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Study by UCLA’s Civil Rights Project: NCLB Ignores What We Know about School Change and Is Motivated by Politics

Date Published: April 22, 2009
In "Why High Stakes Accountability Sounds Good but Doesn’t Work — And Why We Keep on Doing It Anyway," Researchers Gail Sunderman and Heinrich Mintrop address the failure of NCLB to meaningfully address the problems facing the nations schools.
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For Immediate Release

Contact: CRP office at (310) 267-5562;
Los Angeles, CA — A new report from the Civil Rights Project at UCLA, a non-partisan research center which has been systematically studying the implementation of the federal No Child Left Behind Act (NCLB) since its inception, finds that some of the basic assumptions of the law are not working and may well be mistaken.  In this study, Why High Stakes Accountability Sounds Good but Doesn’t Work-- And Why We Keep on Doing It Anyway, commissioned by the Civil Rights Project, Researchers Gail Sunderman and Heinrich Mintrop evaluate whether the accountability system endorsed by NCLB is likely to succeed or fail, and whether it is compatible with what researchers across the country have learned about the conditions needed for lasting school reforms. 
The report finds that NCLB is failing on three fronts.  First, there is little evidence that high stakes accountability under NCLB works.  It has not improved student achievement and the sanctions have had limited effects in producing real improvement.  The law also results in high numbers of schools being mislabeled as “failing” and far outstrips the ability of states to intervene effectively in the schools it sanctions.  Third, the law has failed to connect in a meaningful way to the educators who must implement it -- they do not see the accountability goals as realistic and consider the sanctions to be misguided and counterproductive for improving schools.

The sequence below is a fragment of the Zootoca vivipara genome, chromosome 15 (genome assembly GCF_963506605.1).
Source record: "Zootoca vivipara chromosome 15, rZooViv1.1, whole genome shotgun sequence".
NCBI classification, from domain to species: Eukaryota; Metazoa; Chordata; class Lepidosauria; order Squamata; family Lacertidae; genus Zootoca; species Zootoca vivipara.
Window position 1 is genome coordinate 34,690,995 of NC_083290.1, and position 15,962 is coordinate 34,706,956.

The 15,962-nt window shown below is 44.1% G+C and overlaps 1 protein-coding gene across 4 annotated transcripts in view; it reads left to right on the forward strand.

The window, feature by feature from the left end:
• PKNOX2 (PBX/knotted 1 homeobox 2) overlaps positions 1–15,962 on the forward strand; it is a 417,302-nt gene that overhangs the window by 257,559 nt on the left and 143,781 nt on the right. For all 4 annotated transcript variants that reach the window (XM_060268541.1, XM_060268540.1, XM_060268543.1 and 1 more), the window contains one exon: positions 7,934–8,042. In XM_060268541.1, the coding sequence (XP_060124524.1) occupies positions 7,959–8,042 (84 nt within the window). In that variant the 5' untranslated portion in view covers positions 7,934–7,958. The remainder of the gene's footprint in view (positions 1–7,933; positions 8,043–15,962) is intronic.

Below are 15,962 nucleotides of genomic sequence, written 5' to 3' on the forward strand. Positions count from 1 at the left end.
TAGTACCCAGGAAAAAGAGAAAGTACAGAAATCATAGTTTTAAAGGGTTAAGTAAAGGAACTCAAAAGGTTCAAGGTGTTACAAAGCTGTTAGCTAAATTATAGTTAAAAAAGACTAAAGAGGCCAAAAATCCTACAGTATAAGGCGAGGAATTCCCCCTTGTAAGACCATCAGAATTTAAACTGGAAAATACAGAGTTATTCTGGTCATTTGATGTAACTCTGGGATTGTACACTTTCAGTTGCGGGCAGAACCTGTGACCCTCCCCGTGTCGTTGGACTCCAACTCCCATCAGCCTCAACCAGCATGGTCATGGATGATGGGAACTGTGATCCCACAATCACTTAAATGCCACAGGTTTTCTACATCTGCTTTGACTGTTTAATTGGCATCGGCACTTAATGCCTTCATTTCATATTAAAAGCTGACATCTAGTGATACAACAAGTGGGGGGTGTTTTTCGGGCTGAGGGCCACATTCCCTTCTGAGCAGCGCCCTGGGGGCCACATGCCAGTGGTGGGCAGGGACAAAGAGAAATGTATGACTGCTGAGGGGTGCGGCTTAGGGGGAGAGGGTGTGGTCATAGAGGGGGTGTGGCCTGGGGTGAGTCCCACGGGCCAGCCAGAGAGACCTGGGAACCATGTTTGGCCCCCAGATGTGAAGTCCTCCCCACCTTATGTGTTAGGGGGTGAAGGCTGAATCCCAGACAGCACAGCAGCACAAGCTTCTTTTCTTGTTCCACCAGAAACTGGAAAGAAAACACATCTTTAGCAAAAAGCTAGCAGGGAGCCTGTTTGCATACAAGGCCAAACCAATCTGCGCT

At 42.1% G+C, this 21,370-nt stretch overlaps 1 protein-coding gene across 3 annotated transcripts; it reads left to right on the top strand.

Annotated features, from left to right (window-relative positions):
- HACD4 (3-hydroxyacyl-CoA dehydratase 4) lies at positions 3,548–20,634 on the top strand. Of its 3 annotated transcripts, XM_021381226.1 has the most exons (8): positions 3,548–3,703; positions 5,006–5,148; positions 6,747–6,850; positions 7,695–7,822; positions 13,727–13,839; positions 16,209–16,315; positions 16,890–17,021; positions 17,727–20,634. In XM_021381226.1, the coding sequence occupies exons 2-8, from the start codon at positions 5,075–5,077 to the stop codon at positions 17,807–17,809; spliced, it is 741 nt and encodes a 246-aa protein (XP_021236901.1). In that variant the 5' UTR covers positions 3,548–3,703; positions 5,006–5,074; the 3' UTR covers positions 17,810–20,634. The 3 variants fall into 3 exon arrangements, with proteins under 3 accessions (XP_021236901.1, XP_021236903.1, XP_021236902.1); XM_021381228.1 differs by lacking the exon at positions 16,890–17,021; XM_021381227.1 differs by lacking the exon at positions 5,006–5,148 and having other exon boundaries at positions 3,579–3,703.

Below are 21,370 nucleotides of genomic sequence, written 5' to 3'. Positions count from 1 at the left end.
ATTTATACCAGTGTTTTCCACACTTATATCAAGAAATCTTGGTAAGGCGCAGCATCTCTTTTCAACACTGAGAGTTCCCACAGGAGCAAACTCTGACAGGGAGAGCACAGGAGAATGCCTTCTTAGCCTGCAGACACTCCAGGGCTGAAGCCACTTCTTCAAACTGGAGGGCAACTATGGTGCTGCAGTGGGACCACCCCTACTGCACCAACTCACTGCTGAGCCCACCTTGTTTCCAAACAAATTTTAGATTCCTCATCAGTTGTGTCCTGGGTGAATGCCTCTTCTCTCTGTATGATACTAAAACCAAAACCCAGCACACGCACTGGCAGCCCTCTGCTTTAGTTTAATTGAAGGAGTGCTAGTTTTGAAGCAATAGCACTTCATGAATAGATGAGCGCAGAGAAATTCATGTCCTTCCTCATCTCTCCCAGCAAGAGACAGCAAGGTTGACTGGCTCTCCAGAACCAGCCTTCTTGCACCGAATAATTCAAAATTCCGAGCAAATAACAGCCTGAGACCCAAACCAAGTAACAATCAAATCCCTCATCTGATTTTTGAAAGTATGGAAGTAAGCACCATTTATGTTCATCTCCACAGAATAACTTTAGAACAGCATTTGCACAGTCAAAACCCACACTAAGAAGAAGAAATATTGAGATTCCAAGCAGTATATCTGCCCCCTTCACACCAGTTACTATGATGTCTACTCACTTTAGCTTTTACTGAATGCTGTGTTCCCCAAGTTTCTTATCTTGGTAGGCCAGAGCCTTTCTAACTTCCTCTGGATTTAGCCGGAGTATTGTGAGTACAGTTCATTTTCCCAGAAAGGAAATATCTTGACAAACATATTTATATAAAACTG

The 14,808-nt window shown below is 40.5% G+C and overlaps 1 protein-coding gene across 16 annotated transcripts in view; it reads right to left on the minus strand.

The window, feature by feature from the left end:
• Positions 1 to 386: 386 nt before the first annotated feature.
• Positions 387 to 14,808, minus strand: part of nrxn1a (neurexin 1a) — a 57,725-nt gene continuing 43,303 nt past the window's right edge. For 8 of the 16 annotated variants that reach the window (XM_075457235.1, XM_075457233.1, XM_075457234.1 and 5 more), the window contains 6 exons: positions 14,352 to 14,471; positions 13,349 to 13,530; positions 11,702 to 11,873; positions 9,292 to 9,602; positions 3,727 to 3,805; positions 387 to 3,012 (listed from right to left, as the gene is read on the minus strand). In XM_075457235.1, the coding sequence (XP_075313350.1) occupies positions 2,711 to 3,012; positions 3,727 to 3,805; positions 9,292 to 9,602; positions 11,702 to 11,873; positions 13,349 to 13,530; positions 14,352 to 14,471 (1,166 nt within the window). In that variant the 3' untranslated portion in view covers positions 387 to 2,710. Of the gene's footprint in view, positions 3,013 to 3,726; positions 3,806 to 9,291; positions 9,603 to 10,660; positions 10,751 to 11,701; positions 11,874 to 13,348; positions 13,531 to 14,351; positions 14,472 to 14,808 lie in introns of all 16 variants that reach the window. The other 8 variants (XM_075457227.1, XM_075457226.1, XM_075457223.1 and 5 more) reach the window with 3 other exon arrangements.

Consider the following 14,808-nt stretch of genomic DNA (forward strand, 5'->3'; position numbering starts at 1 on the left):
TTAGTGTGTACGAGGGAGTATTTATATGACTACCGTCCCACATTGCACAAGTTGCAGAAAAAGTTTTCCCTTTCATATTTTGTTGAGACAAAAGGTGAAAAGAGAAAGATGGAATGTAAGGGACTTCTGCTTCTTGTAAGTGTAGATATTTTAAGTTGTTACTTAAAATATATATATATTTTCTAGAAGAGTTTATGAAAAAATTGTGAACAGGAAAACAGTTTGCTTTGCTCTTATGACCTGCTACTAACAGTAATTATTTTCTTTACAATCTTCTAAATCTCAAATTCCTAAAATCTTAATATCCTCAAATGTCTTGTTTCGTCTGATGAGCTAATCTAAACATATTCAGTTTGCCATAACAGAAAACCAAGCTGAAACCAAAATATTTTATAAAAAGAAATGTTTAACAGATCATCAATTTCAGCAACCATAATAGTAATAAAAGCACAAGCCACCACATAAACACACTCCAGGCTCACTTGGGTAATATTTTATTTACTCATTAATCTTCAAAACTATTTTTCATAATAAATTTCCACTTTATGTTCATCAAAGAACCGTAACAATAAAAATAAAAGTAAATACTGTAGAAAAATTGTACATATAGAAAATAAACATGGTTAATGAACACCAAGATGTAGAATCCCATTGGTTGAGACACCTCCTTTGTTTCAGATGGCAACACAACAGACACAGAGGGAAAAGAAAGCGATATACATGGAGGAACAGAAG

The most important finding is the damage the NCLB is doing to our educational system.  Under NCLB, the system “works” when education systems operate within only a basic skills framework and with low test rigor.  The cost to our nation is revealed in an educational system stuck in low-level intellectual work.
Civil Rights Project Co-Director, Gary Orfield, concludes, “The new administration has a unique opportunity to address the serious structural problems of NCLB and to forge a more constructive and effective federal role.  To persist in sound-bite educational politics that sound tough but have failed for a generation would be a tragic mistake. To claim that it would further the civil rights of children increasingly segregated in schools that have been officially branded and sanctioned as failures -- but not provided help that makes a real difference -- would be a blunder.”
Even though the law is failing in some critical respects, the authors argue that we may maintain NCLB anyway because many derive secondary benefits from the system, specifically those who are politically and ideologically committed to NCLB and those deriving economic or political benefits from the law.
The authors contend that after fifteen years of state and federal sanctions-driven accountability that has yielded relatively little, it is time to try a new approach.  A system based on mandates and legal administrative enforcement should be replaced with one that emphasizes respect for the professionalism of educators and active involvement of communities in developing the capacity to implement lasting changes.  
The full report can be found here.  
A copy of the Executive Summary and Foreword can be found at the end of the attached press release. Copies of CRP’s previously released NCLB reports may also be found in our NCLB Research Section.  Funding for this research was generously provided by a grant from The Charles Stewart Mott Foundation

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